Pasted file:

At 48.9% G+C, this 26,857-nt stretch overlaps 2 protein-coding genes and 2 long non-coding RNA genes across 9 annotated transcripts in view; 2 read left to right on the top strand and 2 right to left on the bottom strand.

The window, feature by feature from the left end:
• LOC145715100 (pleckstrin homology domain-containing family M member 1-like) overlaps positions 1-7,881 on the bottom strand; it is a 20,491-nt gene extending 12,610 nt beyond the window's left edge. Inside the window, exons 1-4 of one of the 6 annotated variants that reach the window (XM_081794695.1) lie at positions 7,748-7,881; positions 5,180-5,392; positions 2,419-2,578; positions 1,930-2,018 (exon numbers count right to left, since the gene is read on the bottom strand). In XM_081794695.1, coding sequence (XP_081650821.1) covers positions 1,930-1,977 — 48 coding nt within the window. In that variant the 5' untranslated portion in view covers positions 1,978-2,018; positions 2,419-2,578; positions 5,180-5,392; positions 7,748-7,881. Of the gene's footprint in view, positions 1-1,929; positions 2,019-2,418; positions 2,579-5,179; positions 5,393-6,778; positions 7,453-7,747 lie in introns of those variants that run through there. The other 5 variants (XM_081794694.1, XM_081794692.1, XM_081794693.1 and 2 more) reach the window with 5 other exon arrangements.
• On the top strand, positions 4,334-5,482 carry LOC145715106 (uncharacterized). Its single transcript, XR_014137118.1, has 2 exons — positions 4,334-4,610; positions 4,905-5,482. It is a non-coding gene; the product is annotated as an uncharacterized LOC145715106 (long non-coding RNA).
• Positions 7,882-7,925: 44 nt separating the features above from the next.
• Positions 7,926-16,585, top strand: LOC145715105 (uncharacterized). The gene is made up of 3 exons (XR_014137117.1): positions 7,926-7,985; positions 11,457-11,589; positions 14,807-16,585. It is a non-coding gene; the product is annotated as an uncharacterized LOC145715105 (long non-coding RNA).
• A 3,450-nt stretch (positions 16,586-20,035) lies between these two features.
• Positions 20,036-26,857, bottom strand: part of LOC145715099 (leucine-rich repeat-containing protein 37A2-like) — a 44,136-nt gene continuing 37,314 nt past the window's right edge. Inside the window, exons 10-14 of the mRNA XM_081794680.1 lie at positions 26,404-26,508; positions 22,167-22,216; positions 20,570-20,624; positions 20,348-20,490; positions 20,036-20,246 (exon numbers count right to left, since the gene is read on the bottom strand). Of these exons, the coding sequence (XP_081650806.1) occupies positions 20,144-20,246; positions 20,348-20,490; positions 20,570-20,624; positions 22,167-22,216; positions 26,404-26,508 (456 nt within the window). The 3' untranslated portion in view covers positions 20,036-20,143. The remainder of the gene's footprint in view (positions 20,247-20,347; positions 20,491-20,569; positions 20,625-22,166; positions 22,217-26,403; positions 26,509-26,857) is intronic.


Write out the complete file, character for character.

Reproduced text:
At 48.9% G+C, this 26,857-nt stretch overlaps 2 protein-coding genes and 2 long non-coding RNA genes across 9 annotated transcripts in view; 2 read left to right on the top strand and 2 right to left on the bottom strand.

The window, feature by feature from the left end:
• LOC145715100 (pleckstrin homology domain-containing family M member 1-like) overlaps positions 1-7,881 on the bottom strand; it is a 20,491-nt gene extending 12,610 nt beyond the window's left edge. Inside the window, exons 1-4 of one of the 6 annotated variants that reach the window (XM_081794695.1) lie at positions 7,748-7,881; positions 5,180-5,392; positions 2,419-2,578; positions 1,930-2,018 (exon numbers count right to left, since the gene is read on the bottom strand). In XM_081794695.1, coding sequence (XP_081650821.1) covers positions 1,930-1,977 — 48 coding nt within the window. In that variant the 5' untranslated portion in view covers positions 1,978-2,018; positions 2,419-2,578; positions 5,180-5,392; positions 7,748-7,881. Of the gene's footprint in view, positions 1-1,929; positions 2,019-2,418; positions 2,579-5,179; positions 5,393-6,778; positions 7,453-7,747 lie in introns of those variants that run through there. The other 5 variants (XM_081794694.1, XM_081794692.1, XM_081794693.1 and 2 more) reach the window with 5 other exon arrangements.
• On the top strand, positions 4,334-5,482 carry LOC145715106 (uncharacterized). Its single transcript, XR_014137118.1, has 2 exons — positions 4,334-4,610; positions 4,905-5,482. It is a non-coding gene; the product is annotated as an uncharacterized LOC145715106 (long non-coding RNA).
• Positions 7,882-7,925: 44 nt separating the features above from the next.
• Positions 7,926-16,585, top strand: LOC145715105 (uncharacterized). The gene is made up of 3 exons (XR_014137117.1): positions 7,926-7,985; positions 11,457-11,589; positions 14,807-16,585. It is a non-coding gene; the product is annotated as an uncharacterized LOC145715105 (long non-coding RNA).
• A 3,450-nt stretch (positions 16,586-20,035) lies between these two features.
• Positions 20,036-26,857, bottom strand: part of LOC145715099 (leucine-rich repeat-containing protein 37A2-like) — a 44,136-nt gene continuing 37,314 nt past the window's right edge. Inside the window, exons 10-14 of the mRNA XM_081794680.1 lie at positions 26,404-26,508; positions 22,167-22,216; positions 20,570-20,624; positions 20,348-20,490; positions 20,036-20,246 (exon numbers count right to left, since the gene is read on the bottom strand). Of these exons, the coding sequence (XP_081650806.1) occupies positions 20,144-20,246; positions 20,348-20,490; positions 20,570-20,624; positions 22,167-22,216; positions 26,404-26,508 (456 nt within the window). The 3' untranslated portion in view covers positions 20,036-20,143. The remainder of the gene's footprint in view (positions 20,247-20,347; positions 20,491-20,569; positions 20,625-22,166; positions 22,217-26,403; positions 26,509-26,857) is intronic.